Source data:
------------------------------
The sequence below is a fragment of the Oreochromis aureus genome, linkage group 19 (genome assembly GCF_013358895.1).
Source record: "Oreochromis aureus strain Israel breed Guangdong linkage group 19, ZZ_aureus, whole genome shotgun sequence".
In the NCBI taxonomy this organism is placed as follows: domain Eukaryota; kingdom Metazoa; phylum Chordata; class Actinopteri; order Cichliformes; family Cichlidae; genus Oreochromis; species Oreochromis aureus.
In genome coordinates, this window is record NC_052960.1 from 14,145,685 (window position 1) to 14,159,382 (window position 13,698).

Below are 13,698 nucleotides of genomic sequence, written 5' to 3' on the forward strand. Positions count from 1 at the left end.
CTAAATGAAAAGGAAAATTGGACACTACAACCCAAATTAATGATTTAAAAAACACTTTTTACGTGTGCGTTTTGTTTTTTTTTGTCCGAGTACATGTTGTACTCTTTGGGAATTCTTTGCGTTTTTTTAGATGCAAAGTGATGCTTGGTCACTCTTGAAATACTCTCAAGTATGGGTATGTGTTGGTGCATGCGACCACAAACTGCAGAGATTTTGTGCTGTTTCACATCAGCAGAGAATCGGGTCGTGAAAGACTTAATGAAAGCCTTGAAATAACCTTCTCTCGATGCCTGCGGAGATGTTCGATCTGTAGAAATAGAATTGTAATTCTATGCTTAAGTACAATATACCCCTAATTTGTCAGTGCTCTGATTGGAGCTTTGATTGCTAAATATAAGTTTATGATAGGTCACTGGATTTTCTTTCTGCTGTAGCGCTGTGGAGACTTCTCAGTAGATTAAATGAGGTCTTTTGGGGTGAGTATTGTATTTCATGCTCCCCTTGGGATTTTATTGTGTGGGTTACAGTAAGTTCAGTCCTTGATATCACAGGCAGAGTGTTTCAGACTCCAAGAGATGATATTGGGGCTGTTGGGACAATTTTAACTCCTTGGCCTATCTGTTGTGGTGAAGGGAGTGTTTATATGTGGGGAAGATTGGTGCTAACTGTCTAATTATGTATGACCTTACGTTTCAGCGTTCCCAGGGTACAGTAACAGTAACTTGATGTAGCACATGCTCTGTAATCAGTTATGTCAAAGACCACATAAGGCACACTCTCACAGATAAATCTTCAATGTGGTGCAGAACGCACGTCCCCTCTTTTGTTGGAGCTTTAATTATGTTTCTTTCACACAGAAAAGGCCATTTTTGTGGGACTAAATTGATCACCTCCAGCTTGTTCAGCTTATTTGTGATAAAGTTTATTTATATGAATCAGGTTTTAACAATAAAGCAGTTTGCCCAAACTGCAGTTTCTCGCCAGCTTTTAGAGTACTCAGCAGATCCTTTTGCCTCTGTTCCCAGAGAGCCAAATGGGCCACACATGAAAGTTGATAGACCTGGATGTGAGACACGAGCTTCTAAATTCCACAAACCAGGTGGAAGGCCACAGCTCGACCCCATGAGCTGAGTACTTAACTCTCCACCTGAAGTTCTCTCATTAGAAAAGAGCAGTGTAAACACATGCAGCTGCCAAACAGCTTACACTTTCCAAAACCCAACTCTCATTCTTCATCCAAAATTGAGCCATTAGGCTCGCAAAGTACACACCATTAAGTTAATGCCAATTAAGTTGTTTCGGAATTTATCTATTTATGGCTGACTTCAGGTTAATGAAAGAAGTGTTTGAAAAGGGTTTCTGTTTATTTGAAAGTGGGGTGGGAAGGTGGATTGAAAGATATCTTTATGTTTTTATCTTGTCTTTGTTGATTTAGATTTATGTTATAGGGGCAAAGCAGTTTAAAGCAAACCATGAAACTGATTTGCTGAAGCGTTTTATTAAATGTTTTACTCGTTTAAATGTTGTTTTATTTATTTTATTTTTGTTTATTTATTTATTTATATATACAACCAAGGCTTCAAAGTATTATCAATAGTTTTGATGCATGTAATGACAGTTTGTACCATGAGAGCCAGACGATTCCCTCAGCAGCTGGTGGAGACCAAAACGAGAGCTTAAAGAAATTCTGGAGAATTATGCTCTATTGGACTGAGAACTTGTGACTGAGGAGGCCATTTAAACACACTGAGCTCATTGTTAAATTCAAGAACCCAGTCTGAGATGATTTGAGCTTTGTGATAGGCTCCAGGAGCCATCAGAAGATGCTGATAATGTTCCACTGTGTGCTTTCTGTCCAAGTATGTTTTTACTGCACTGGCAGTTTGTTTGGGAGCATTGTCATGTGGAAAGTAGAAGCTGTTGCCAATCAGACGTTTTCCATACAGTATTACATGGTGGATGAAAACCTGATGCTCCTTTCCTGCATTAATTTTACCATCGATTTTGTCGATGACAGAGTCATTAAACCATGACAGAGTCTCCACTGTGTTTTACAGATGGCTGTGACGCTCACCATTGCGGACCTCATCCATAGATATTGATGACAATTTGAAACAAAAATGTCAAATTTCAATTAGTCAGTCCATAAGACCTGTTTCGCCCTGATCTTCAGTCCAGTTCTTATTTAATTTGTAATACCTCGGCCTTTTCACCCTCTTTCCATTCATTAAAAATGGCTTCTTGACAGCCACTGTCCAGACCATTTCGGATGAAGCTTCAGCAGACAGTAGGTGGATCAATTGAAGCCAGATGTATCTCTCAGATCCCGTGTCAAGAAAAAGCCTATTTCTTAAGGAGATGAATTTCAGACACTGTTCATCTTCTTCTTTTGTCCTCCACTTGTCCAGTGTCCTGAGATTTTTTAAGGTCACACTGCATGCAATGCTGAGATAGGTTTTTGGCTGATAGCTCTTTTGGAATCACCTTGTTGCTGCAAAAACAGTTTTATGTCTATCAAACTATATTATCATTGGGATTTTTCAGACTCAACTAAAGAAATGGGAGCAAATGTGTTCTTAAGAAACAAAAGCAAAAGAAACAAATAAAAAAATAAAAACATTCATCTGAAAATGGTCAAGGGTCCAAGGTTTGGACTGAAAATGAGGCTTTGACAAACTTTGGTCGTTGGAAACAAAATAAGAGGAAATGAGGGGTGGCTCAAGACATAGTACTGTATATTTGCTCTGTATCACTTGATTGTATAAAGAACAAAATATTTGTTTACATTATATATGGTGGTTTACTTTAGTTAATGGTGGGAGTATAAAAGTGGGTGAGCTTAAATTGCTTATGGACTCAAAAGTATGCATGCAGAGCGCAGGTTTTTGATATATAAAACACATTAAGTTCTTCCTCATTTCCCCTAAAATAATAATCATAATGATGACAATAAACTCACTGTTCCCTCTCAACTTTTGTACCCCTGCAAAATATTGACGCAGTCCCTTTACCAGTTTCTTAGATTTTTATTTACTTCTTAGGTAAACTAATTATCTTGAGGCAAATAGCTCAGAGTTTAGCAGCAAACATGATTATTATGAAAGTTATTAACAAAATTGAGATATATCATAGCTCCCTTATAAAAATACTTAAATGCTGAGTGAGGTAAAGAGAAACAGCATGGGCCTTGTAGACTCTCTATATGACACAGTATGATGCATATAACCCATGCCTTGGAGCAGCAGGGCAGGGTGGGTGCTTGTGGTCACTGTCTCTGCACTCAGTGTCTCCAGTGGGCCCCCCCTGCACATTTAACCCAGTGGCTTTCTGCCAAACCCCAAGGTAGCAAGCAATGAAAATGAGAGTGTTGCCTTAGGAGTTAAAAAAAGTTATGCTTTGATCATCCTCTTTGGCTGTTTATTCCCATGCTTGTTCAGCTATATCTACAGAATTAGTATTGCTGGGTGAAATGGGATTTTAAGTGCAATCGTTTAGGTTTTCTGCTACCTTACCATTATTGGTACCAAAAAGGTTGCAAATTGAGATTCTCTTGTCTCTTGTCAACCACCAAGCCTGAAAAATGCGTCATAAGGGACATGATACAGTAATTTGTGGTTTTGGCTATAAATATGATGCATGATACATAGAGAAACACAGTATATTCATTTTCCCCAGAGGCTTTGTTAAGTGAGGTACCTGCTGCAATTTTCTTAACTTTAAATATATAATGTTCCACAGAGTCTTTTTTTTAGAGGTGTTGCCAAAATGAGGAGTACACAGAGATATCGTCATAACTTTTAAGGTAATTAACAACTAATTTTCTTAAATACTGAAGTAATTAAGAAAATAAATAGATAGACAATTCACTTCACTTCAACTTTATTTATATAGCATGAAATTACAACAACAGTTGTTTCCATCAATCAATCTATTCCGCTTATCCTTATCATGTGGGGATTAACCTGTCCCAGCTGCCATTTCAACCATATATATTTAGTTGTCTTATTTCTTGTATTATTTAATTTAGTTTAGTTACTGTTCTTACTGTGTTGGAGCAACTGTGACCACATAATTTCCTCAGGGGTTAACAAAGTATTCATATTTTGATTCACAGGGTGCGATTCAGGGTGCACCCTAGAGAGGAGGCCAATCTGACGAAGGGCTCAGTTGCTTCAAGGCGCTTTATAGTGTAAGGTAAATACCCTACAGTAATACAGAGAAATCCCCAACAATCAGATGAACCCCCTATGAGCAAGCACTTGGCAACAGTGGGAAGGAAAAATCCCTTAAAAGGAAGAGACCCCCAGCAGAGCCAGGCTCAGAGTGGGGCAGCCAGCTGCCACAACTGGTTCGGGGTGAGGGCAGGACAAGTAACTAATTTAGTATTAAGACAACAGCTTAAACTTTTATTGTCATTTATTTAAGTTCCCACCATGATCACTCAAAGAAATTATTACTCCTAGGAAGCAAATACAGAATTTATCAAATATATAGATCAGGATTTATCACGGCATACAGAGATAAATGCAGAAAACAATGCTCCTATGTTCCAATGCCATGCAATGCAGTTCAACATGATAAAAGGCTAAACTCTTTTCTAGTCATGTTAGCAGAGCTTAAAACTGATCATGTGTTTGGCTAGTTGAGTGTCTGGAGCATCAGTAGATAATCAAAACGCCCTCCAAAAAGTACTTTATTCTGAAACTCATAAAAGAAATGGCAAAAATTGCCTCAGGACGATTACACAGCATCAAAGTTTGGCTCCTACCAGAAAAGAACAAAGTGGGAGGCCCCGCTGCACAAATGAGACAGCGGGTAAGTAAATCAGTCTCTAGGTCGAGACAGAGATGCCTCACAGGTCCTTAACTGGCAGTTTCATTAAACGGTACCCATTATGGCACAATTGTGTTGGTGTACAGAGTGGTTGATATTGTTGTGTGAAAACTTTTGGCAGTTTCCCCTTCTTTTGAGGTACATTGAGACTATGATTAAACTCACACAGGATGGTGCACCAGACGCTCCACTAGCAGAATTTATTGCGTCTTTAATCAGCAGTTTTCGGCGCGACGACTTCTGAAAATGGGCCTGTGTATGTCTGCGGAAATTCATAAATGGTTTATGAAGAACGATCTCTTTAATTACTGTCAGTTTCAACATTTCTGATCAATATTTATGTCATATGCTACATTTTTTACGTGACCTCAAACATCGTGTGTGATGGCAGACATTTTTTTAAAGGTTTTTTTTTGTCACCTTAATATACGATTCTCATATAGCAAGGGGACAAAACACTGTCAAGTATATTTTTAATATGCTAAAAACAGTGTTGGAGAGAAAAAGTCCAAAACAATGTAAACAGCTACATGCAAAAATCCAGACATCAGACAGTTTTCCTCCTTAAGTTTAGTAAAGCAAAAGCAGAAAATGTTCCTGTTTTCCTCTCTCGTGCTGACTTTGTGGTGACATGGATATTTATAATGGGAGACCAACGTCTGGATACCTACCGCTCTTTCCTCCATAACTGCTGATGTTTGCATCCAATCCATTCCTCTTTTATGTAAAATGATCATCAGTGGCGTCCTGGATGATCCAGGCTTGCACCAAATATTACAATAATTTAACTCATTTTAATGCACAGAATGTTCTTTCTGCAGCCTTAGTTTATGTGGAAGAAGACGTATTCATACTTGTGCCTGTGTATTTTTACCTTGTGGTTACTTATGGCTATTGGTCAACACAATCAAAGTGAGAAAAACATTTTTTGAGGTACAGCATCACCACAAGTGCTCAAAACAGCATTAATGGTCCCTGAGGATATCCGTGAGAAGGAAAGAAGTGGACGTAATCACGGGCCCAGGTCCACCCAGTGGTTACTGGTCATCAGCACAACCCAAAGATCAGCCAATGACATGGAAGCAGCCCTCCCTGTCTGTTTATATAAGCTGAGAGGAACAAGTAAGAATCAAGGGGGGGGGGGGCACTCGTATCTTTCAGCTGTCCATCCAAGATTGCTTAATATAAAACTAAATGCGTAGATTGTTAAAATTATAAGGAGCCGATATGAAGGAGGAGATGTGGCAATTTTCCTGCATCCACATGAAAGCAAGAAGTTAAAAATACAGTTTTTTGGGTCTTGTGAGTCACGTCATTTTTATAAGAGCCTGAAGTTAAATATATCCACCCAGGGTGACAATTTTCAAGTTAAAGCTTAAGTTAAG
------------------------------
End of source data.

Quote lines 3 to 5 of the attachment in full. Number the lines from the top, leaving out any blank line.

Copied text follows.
In the NCBI taxonomy this organism is placed as follows: domain Eukaryota; kingdom Metazoa; phylum Chordata; class Actinopteri; order Cichliformes; family Cichlidae; genus Oreochromis; species Oreochromis aureus.
In genome coordinates, this window is record NC_052960.1 from 14,145,685 (window position 1) to 14,159,382 (window position 13,698).

Below are 13,698 nucleotides of genomic sequence, written 5' to 3' on the forward strand. Positions count from 1 at the left end.